FINANCIAL DISTRICT — A longtime boxing gym is being forced to hang up its gloves.
Trinity Boxing Club, known for its varied and dedicated members — whether professional fighters, neighborhood regulars or celebrities — is shuttering at the end of the month, after being hit with a rent hike.
“It just breaks my heart,” Martin Snow, Trinity’s owner, said. “Our motto here is ‘fight the good fight’ — we’ll keep fighting, but we can’t do it here anymore.”
The gym's last day open is Sept. 30.
Snow said his new landlord told him he’d have to pay $60,000 a month, double his current rent, to stay in his 110 Greenwich St. space — a price that’s not feasible for the Brooklyn native.
“I don’t blame the guy, I know Downtown is hot now for real estate,” he said. “But there should be some kind of help, some kind of concession for the businesses that built up this neighborhood — one by one we’re being forced out by higher rents.”
Snow's landlord did not immediately respond to a request for comment.
“It’s been a tough go the last couple of years,” Snow said. “I love this space, I love being on the corner and having big windows so people can stop and watch, or walk in and say hello — but we’ll have to find someplace else.”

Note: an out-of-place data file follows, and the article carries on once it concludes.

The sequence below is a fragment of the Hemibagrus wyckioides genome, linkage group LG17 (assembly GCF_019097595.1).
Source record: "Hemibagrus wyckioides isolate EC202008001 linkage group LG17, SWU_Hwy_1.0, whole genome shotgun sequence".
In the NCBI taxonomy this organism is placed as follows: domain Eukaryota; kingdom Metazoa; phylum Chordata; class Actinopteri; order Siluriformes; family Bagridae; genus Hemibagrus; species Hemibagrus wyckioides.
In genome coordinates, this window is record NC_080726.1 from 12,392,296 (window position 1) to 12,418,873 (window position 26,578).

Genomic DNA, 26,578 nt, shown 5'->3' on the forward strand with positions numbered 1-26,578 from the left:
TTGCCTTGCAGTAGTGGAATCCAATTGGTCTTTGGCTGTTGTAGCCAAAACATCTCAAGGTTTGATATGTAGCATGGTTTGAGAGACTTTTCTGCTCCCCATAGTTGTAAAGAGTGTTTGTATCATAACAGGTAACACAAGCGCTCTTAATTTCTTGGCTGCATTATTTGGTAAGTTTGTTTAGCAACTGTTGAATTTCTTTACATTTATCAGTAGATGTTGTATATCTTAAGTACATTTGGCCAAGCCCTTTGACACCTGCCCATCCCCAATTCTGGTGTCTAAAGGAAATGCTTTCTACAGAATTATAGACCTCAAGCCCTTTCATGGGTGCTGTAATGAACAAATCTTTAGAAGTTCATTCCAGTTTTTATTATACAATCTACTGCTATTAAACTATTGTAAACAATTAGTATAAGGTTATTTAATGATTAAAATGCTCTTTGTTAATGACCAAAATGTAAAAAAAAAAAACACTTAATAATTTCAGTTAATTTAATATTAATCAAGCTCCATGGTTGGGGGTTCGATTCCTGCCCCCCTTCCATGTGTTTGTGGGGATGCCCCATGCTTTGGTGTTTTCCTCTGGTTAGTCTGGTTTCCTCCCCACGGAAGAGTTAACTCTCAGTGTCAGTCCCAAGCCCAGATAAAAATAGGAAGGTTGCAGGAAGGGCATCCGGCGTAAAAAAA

Snow, a former boxer, launched the gym, which sits a block from the World Trade Center, in 2004.
The ground floor space is a familiar one to neighbors who pass by its massive windows, where it’s easy to catch a glimpse of a sparring session in the ring, or a fervid workout with a punching bag.
“We’re like a family here,” Snow said. “Whether you’re a lawyer, an accountant, or anything else, here, we train you to really be a fighter — and we take that to heart.”
Snow, who also launched a Trinity gym in Los Angeles, said he's still searching for a new home in the city, but finding the right spot in the Financial District is starting to seem impossible.
"We were here after 9/11, we managed to survive financial downturns, we rebuilt after Hurricane Sandy, and I even fought off an eviction," Snow said. "But now, after all of that, it's the high rent that's keeping us from staying."
"We want to make a place that great, and we will again," he added. "But it might take some time."